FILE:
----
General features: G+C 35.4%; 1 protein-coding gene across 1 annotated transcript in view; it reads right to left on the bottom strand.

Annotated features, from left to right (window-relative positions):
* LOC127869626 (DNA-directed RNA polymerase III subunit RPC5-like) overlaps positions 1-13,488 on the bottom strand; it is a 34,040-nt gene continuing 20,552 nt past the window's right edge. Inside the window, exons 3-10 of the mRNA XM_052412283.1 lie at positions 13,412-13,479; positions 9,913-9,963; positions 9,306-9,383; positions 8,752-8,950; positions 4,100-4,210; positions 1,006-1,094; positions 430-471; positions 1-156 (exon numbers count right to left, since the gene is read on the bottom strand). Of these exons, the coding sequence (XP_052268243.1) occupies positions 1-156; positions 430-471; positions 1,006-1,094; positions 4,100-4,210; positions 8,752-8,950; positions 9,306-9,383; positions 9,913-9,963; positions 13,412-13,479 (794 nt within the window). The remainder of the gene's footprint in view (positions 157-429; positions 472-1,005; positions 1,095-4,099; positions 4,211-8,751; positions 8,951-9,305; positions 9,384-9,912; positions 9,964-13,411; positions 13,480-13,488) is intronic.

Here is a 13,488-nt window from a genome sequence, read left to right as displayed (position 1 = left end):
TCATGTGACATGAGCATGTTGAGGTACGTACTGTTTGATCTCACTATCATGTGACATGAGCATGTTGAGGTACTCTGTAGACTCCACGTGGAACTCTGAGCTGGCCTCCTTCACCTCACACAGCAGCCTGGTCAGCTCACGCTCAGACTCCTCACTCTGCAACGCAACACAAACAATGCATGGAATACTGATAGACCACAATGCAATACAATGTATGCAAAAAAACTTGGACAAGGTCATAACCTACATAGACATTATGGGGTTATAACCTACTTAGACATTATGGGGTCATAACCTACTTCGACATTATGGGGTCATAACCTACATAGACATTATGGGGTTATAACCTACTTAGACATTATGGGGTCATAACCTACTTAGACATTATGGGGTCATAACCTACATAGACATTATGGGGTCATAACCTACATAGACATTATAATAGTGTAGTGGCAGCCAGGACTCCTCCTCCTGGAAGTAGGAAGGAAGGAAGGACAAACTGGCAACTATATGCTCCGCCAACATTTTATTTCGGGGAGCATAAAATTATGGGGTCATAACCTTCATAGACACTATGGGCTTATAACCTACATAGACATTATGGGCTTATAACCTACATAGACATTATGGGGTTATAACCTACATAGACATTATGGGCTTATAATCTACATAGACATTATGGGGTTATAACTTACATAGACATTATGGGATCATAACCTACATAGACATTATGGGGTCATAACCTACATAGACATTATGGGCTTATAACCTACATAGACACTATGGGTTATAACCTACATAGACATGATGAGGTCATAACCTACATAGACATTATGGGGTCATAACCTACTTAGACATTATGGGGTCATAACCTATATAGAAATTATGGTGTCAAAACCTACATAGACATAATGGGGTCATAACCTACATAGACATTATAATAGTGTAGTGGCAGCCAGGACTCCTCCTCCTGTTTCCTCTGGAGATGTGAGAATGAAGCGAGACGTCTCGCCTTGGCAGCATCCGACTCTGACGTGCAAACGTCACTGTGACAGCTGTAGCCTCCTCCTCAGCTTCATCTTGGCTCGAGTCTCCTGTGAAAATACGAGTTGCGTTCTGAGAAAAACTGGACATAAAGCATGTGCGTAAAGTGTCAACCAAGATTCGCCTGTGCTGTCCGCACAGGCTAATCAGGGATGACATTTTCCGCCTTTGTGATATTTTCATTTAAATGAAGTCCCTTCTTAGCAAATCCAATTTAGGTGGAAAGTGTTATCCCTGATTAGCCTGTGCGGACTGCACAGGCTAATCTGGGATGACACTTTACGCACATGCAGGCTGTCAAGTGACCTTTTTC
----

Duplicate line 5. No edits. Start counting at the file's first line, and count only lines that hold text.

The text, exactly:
TCATGTGACATGAGCATGTTGAGGTACGTACTGTTTGATCTCACTATCATGTGACATGAGCATGTTGAGGTACTCTGTAGACTCCACGTGGAACTCTGAGCTGGCCTCCTTCACCTCACACAGCAGCCTGGTCAGCTCACGCTCAGACTCCTCACTCTGCAACGCAACACAAACAATGCATGGAATACTGATAGACCACAATGCAATACAATGTATGCAAAAAAACTTGGACAAGGTCATAACCTACATAGACATTATGGGGTTATAACCTACTTAGACATTATGGGGTCATAACCTACTTCGACATTATGGGGTCATAACCTACATAGACATTATGGGGTTATAACCTACTTAGACATTATGGGGTCATAACCTACTTAGACATTATGGGGTCATAACCTACATAGACATTATGGGGTCATAACCTACATAGACATTATAATAGTGTAGTGGCAGCCAGGACTCCTCCTCCTGGAAGTAGGAAGGAAGGAAGGACAAACTGGCAACTATATGCTCCGCCAACATTTTATTTCGGGGAGCATAAAATTATGGGGTCATAACCTTCATAGACACTATGGGCTTATAACCTACATAGACATTATGGGCTTATAACCTACATAGACATTATGGGGTTATAACCTACATAGACATTATGGGCTTATAATCTACATAGACATTATGGGGTTATAACTTACATAGACATTATGGGATCATAACCTACATAGACATTATGGGGTCATAACCTACATAGACATTATGGGCTTATAACCTACATAGACACTATGGGTTATAACCTACATAGACATGATGAGGTCATAACCTACATAGACATTATGGGGTCATAACCTACTTAGACATTATGGGGTCATAACCTATATAGAAATTATGGTGTCAAAACCTACATAGACATAATGGGGTCATAACCTACATAGACATTATAATAGTGTAGTGGCAGCCAGGACTCCTCCTCCTGTTTCCTCTGGAGATGTGAGAATGAAGCGAGACGTCTCGCCTTGGCAGCATCCGACTCTGACGTGCAAACGTCACTGTGACAGCTGTAGCCTCCTCCTCAGCTTCATCTTGGCTCGAGTCTCCTGTGAAAATACGAGTTGCGTTCTGAGAAAAACTGGACATAAAGCATGTGCGTAAAGTGTCAACCAAGATTCGCCTGTGCTGTCCGCACAGGCTAATCAGGGATGACATTTTCCGCCTTTGTGATATTTTCATTTAAATGAAGTCCCTTCTTAGCAAATCCAATTTAGGTGGAAAGTGTTATCCCTGATTAGCCTGTGCGGACTGCACAGGCTAATCTGGGATGACACTTTACGCACATGCAGGCTGTCAAGTGACCTTTTTC